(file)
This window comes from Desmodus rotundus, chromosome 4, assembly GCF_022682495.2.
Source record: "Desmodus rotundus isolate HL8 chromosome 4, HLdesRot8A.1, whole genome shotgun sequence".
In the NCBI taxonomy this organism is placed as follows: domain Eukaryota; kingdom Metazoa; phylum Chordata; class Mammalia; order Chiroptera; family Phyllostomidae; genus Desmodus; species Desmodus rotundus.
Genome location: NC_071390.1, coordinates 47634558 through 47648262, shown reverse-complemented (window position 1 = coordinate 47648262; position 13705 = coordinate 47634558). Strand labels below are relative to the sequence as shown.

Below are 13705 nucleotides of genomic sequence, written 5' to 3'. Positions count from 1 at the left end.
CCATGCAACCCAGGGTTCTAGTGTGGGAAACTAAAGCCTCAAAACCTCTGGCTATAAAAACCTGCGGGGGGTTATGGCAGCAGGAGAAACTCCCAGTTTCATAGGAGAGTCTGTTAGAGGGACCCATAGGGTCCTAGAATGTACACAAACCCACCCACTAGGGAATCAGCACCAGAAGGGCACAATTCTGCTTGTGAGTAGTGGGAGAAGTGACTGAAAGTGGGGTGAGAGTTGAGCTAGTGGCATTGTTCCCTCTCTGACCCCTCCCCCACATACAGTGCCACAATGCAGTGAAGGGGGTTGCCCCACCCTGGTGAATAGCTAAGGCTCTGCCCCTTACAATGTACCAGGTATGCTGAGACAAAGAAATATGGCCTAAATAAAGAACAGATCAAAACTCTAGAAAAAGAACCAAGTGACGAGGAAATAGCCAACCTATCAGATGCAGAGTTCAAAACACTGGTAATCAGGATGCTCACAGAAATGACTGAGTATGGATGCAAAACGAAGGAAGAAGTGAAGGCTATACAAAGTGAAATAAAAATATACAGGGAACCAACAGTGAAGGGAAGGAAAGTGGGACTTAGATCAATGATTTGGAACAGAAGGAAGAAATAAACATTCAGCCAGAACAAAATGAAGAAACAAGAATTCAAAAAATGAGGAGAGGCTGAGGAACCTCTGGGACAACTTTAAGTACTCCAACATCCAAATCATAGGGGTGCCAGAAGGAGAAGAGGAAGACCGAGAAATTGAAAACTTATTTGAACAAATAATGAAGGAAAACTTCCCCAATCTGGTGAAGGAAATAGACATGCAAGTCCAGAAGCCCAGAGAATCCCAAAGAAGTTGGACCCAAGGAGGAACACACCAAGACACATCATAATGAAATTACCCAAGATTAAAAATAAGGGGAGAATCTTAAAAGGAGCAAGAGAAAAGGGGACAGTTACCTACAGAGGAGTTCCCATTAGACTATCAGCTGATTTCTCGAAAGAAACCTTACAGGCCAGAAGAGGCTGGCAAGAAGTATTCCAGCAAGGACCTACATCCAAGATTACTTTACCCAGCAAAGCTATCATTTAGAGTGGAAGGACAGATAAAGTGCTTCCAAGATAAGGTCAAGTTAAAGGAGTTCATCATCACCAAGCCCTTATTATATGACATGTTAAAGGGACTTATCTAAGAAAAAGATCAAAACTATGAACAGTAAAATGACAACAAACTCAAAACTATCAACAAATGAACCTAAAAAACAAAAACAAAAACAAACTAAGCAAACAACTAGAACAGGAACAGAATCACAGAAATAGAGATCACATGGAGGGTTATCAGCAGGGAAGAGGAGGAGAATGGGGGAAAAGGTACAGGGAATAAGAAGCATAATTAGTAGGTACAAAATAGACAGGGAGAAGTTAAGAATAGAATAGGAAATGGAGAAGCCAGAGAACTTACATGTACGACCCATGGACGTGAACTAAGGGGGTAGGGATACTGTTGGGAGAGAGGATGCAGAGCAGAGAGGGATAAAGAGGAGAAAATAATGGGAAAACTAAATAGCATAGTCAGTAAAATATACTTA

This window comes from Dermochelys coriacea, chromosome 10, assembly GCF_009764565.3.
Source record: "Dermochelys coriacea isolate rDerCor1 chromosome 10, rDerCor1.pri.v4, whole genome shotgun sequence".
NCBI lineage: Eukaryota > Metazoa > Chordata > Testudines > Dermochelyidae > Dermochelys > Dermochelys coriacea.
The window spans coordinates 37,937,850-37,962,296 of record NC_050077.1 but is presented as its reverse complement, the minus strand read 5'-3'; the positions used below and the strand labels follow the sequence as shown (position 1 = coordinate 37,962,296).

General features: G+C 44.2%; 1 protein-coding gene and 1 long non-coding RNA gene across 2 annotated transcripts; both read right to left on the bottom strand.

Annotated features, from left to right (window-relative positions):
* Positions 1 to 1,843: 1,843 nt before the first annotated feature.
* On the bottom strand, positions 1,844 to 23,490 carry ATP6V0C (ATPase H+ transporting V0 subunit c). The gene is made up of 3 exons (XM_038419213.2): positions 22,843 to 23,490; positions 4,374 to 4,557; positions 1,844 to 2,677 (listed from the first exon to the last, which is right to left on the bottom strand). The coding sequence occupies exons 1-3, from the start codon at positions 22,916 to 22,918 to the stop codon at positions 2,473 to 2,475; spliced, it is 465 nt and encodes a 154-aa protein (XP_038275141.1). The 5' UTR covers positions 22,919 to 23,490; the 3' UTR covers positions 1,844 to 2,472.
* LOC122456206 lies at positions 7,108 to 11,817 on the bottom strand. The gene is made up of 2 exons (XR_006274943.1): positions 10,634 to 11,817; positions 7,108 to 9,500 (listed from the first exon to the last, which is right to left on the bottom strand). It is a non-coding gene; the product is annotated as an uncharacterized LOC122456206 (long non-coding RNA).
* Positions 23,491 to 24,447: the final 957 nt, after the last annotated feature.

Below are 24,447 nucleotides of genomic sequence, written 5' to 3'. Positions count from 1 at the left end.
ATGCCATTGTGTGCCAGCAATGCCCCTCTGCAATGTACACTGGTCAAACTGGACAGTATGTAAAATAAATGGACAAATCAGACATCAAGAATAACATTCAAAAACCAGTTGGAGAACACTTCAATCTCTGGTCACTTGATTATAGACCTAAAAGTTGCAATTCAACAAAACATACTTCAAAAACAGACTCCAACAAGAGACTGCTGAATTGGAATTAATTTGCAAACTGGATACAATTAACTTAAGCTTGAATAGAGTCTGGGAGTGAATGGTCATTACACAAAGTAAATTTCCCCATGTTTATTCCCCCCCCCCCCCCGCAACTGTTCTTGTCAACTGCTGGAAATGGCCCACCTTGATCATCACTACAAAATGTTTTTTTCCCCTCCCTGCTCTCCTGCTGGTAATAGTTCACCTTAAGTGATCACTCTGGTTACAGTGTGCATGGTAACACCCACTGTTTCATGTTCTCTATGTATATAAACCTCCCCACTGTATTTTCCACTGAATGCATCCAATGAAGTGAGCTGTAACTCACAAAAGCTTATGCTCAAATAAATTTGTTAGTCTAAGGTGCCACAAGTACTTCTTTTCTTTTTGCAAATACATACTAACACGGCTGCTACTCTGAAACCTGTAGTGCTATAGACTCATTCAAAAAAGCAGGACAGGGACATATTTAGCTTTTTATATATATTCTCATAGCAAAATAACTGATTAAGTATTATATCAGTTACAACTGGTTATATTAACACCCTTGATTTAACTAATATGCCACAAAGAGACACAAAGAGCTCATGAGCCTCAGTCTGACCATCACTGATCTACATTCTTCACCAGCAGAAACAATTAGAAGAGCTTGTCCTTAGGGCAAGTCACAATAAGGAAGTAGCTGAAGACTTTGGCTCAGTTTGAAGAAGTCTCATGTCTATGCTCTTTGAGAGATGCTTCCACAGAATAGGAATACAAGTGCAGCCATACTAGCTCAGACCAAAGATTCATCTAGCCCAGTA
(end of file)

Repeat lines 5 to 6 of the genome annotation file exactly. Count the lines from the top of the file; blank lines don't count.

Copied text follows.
Below are 13705 nucleotides of genomic sequence, written 5' to 3'. Positions count from 1 at the left end.
CCATGCAACCCAGGGTTCTAGTGTGGGAAACTAAAGCCTCAAAACCTCTGGCTATAAAAACCTGCGGGGGGTTATGGCAGCAGGAGAAACTCCCAGTTTCATAGGAGAGTCTGTTAGAGGGACCCATAGGGTCCTAGAATGTACACAAACCCACCCACTAGGGAATCAGCACCAGAAGGGCACAATTCTGCTTGTGAGTAGTGGGAGAAGTGACTGAAAGTGGGGTGAGAGTTGAGCTAGTGGCATTGTTCCCTCTCTGACCCCTCCCCCACATACAGTGCCACAATGCAGTGAAGGGGGTTGCCCCACCCTGGTGAATAGCTAAGGCTCTGCCCCTTACAATGTACCAGGTATGCTGAGACAAAGAAATATGGCCTAAATAAAGAACAGATCAAAACTCTAGAAAAAGAACCAAGTGACGAGGAAATAGCCAACCTATCAGATGCAGAGTTCAAAACACTGGTAATCAGGATGCTCACAGAAATGACTGAGTATGGATGCAAAACGAAGGAAGAAGTGAAGGCTATACAAAGTGAAATAAAAATATACAGGGAACCAACAGTGAAGGGAAGGAAAGTGGGACTTAGATCAATGATTTGGAACAGAAGGAAGAAATAAACATTCAGCCAGAACAAAATGAAGAAACAAGAATTCAAAAAATGAGGAGAGGCTGAGGAACCTCTGGGACAACTTTAAGTACTCCAACATCCAAATCATAGGGGTGCCAGAAGGAGAAGAGGAAGACCGAGAAATTGAAAACTTATTTGAACAAATAATGAAGGAAAACTTCCCCAATCTGGTGAAGGAAATAGACATGCAAGTCCAGAAGCCCAGAGAATCCCAAAGAAGTTGGACCCAAGGAGGAACACACCAAGACACATCATAATGAAATTACCCAAGATTAAAAATAAGGGGAGAATCTTAAAAGGAGCAAGAGAAAAGGGGACAGTTACCTACAGAGGAGTTCCCATTAGACTATCAGCTGATTTCTCGAAAGAAACCTTACAGGCCAGAAGAGGCTGGCAAGAAGTATTCCAGCAAGGACCTACATCCAAGATTACTTTACCCAGCAAAGCTATCATTTAGAGTGGAAGGACAGATAAAGTGCTTCCAAGATAAGGTCAAGTTAAAGGAGTTCATCATCACCAAGCCCTTATTATATGACATGTTAAAGGGACTTATCTAAGAAAAAGATCAAAACTATGAACAGTAAAATGACAACAAACTCAAAACTATCAACAAATGAACCTAAAAAACAAAAACAAAAACAAACTAAGCAAACAACTAGAACAGGAACAGAATCACAGAAATAGAGATCACATGGAGGGTTATCAGCAGGGAAGAGGAGGAGAATGGGGGAAAAGGTACAGGGAATAAGAAGCATAATTAGTAGGTACAAAATAGACAGGGAGAAGTTAAGAATAGAATAGGAAATGGAGAAGCCAGAGAACTTACATGTACGACCCATGGACGTGAACTAAGGGGGTAGGGATACTGTTGGGAGAGAGGATGCAGAGCAGAGAGGGATAAAGAGGAGAAAATAATGGGAAAACTAAATAGCATAGTCAGTAAAATATACTTA